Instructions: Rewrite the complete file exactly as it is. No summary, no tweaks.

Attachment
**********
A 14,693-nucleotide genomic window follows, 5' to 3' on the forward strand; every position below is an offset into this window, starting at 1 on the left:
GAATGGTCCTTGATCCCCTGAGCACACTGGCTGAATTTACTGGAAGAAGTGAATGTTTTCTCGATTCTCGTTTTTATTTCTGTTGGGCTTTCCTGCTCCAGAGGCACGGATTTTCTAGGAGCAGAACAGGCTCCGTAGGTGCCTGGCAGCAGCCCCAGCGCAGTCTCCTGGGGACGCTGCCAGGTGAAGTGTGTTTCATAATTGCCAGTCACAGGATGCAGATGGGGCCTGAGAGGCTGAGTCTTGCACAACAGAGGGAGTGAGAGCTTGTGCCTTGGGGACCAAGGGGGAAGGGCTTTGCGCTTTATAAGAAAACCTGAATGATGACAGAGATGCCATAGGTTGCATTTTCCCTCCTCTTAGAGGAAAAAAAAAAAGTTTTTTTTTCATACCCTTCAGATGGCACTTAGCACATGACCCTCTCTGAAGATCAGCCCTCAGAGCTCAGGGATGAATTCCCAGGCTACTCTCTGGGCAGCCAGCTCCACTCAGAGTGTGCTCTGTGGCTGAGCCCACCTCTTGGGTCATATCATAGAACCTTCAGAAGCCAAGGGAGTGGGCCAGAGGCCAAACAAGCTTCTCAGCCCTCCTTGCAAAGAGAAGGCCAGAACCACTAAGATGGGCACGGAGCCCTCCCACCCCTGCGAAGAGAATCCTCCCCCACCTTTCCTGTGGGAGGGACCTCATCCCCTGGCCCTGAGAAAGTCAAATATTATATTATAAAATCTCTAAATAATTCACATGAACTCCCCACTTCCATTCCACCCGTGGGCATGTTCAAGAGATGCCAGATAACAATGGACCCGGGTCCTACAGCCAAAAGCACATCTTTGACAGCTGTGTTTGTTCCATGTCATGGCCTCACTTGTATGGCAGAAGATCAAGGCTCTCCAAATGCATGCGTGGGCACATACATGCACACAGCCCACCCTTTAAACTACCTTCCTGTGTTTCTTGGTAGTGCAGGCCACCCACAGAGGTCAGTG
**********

A 14,693-nucleotide genomic window follows, 5' to 3' on the forward strand; every position below is an offset into this window, starting at 1 on the left:
GAATGGTCCTTGATCCCCTGAGCACACTGGCTGAATTTACTGGAAGAAGTGAATGTTTTCTCGATTCTCGTTTTTATTTCTGTTGGGCTTTCCTGCTCCAGAGGCACGGATTTTCTAGGAGCAGAACAGGCTCCGTAGGTGCCTGGCAGCAGCCCCAGCGCAGTCTCCTGGGGACGCTGCCAGGTGAAGTGTGTTTCATAATTGCCAGTCACAGGATGCAGATGGGGCCTGAGAGGCTGAGTCTTGCACAACAGAGGGAGTGAGAGCTTGTGCCTTGGGGACCAAGGGGGAAGGGCTTTGCGCTTTATAAGAAAACCTGAATGATGACAGAGATGCCATAGGTTGCATTTTCCCTCCTCTTAGAGGAAAAAAAAAAAGTTTTTTTTTCATACCCTTCAGATGGCACTTAGCACATGACCCTCTCTGAAGATCAGCCCTCAGAGCTCAGGGATGAATTCCCAGGCTACTCTCTGGGCAGCCAGCTCCACTCAGAGTGTGCTCTGTGGCTGAGCCCACCTCTTGGGTCATATCATAGAACCTTCAGAAGCCAAGGGAGTGGGCCAGAGGCCAAACAAGCTTCTCAGCCCTCCTTGCAAAGAGAAGGCCAGAACCACTAAGATGGGCACGGAGCCCTCCCACCCCTGCGAAGAGAATCCTCCCCCACCTTTCCTGTGGGAGGGACCTCATCCCCTGGCCCTGAGAAAGTCAAATATTATATTATAAAATCTCTAAATAATTCACATGAACTCCCCACTTCCATTCCACCCGTGGGCATGTTCAAGAGATGCCAGATAACAATGGACCCGGGTCCTACAGCCAAAAGCACATCTTTGACAGCTGTGTTTGTTCCATGTCATGGCCTCACTTGTATGGCAGAAGATCAAGGCTCTCCAAATGCATGCGTGGGCACATACATGCACACAGCCCACCCTTTAAACTACCTTCCTGTGTTTCTTGGTAGTGCAGGCCACCCACAGAGGTCAGTG